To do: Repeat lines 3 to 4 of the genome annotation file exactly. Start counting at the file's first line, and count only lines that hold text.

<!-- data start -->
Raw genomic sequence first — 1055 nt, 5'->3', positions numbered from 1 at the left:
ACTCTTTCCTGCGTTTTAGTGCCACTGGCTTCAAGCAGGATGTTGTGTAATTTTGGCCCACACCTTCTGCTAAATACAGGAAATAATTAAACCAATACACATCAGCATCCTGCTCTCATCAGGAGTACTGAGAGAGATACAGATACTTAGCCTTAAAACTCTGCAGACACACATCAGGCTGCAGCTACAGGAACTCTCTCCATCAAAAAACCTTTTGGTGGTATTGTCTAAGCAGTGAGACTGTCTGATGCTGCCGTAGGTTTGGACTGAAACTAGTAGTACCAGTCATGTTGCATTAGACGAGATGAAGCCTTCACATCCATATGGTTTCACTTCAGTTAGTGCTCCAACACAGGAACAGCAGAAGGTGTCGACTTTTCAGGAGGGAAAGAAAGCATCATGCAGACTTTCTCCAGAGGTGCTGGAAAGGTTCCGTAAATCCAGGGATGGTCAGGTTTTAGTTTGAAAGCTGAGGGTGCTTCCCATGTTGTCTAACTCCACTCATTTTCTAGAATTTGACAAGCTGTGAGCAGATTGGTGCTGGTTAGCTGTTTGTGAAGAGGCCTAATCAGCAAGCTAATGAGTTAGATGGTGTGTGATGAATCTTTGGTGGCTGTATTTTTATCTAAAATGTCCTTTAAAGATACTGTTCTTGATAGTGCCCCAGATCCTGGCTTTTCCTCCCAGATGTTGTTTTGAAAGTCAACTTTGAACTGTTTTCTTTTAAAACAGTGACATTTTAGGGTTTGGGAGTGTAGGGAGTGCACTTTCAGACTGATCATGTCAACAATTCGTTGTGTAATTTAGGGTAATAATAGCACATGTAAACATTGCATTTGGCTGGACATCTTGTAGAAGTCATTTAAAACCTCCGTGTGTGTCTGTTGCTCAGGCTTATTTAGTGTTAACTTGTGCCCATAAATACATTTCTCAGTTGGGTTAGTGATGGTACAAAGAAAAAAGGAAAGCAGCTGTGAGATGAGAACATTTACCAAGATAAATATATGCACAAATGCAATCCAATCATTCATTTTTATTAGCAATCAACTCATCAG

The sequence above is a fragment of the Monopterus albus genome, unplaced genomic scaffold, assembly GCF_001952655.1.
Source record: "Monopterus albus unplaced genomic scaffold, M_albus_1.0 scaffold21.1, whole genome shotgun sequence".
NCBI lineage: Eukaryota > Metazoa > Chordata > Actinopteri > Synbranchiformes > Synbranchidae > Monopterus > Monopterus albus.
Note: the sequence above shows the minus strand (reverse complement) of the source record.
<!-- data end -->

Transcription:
The sequence above is a fragment of the Monopterus albus genome, unplaced genomic scaffold, assembly GCF_001952655.1.
Source record: "Monopterus albus unplaced genomic scaffold, M_albus_1.0 scaffold21.1, whole genome shotgun sequence".